Partnering with customers PGE is committed to an economy-wide clean energy future in which electricity powers more of our lives. Building this reliable, affordable and equitable future our customers expect will take all of us working together – customers, regulators, stakeholders, technology providers and utilities. By 2030, PGE estimates as much as 25% of the power needed on the hottest and coldest of days could come from customers and distributed energy resources (DERs), such as solar panels, batteries, and electric vehicles. Part One of PGE’s inaugural DSP, filed today, lays out plans to build the grid of the future with its customers, one that supports a two-way energy ecosystem and empowers customers to make energy management choices to support decarbonization. PGE is already partnering with customers to shift energy use away from peak times of demand to help keep energy clean, affordable and reliable. During the June 2021 extreme heat event, PGE worked with customers to save 62 MW of power, equivalent to powering 25,000 homes, through its existing demand response programs. By 2030, PGE aspires to grow its existing flexible load portfolio to upwards of eight times the existing program, equivalent of serving more than 200,000 households. Building an equitable clean energy future will require intentional placement of resources like batteries, EV chargers and solar panels throughout Oregon communities. Our DSP paves the way for innovative, human-centered planning approaches, aligned with community priorities and outcomes that provide equitable access and additional benefits to customers. It presents transparency into the actionable steps we plan to take toward investing in upgrading the grid to accommodate new clean energy resources.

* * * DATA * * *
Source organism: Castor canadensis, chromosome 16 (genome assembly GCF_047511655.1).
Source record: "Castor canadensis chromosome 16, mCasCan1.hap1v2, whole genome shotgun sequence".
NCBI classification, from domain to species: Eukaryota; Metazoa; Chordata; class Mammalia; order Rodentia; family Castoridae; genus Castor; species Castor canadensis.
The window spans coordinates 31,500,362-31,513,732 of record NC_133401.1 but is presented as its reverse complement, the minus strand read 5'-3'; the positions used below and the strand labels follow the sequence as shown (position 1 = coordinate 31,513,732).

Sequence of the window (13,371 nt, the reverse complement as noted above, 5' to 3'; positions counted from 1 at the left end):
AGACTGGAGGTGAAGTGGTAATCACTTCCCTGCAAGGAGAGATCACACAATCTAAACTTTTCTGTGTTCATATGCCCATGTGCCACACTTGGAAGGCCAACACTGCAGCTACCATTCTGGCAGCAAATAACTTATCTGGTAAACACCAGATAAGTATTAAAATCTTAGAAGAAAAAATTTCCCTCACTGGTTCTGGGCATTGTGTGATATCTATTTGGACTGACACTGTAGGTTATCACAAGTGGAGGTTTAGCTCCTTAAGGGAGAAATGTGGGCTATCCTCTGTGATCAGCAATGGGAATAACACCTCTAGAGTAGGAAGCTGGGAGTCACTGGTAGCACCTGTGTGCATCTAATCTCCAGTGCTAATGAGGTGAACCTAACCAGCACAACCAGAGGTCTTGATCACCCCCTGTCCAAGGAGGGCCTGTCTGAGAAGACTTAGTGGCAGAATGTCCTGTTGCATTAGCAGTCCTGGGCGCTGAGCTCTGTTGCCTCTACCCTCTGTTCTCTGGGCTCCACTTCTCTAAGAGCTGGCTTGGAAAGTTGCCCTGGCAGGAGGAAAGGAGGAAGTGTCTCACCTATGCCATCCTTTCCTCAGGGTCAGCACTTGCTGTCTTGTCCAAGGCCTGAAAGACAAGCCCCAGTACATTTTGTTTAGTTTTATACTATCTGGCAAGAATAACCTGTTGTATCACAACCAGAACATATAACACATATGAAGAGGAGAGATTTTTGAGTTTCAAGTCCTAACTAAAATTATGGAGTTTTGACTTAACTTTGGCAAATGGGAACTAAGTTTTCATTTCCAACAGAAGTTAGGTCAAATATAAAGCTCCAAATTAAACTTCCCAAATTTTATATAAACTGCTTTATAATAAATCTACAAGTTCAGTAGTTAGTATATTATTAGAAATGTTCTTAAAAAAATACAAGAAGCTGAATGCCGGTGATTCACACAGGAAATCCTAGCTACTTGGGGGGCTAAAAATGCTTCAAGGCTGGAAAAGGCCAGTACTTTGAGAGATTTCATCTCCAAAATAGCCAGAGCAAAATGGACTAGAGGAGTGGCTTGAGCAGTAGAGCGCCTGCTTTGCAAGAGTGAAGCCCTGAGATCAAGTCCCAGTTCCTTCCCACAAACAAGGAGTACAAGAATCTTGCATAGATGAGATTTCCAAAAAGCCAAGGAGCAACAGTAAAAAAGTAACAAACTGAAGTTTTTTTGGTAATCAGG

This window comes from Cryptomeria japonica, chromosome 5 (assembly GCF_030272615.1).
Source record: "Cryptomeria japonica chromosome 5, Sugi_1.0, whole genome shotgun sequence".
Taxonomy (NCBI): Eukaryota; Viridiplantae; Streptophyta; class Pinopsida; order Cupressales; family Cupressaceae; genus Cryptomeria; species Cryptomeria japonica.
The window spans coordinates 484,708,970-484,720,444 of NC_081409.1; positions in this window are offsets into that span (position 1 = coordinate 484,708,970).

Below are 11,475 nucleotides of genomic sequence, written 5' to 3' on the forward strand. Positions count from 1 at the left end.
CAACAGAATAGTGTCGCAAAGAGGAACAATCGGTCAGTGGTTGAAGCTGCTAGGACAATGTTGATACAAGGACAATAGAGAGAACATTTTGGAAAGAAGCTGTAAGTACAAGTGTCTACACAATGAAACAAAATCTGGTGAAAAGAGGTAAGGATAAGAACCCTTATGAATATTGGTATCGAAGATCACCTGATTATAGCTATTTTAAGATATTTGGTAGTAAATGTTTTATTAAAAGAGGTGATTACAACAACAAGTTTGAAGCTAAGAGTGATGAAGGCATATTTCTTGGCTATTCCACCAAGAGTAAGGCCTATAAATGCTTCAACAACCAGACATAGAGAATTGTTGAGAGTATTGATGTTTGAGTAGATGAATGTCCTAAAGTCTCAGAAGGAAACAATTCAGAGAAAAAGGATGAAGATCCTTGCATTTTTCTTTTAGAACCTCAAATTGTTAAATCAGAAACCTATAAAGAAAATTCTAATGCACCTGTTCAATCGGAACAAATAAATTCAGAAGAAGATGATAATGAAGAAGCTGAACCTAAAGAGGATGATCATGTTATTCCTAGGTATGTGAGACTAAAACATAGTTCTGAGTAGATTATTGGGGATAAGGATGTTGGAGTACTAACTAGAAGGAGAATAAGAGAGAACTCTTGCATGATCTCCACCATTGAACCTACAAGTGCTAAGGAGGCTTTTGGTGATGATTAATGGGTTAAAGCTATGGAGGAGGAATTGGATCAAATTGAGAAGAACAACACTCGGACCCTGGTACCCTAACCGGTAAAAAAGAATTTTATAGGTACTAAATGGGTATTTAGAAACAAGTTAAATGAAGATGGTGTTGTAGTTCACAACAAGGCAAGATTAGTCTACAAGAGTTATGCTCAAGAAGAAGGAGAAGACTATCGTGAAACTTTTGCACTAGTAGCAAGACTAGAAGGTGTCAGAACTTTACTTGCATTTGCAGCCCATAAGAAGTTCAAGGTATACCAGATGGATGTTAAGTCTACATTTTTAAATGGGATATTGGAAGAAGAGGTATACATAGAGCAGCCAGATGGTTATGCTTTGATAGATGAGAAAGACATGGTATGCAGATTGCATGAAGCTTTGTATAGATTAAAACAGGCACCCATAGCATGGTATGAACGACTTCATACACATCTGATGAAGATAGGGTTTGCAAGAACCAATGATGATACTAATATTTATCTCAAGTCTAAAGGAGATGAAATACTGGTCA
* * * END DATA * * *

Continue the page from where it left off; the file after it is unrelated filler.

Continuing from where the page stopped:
By 2030, PGE anticipates the potential for four times as much distributed solar and storage than today, bringing 500 MW of clean electricity to the grid. There are currently approximately 35,000 electric vehicles in Oregon, and the state has aggressive goals of adding 250,000 registered zero emissions vehicles statewide by 2025 and 1.1 million by 2030. PGE is planning for this significant new load and working to make sure that its system is ready. Through its future DSPs, PGE will share more on the actions it is taking to help pave the way for this transition, including the emerging technology identified through PGE’s Smart Grid Test Bed and how it interacts with the grid.
Today’s filings PGE made three filings at the OPUC laying out these plans. First, initiating its request for proposals (RFP) to procure more renewable and non-emitting resources; second, filing part one of its Distribution System Plan (DSP), which lays out the partnership needed with customers to build the equitable grid of the future and the amount of distributed energy resources anticipated by 2030—and beyond; and third, filing an extension waiver for the next Integrated Resource Plan (IRP) , in order to more fully bring to life the vision of Oregon’s new clean energy law (HB 2021) and encourage a more robust public participation process.
For more information contact:
Elizabeth Lattanner, PGE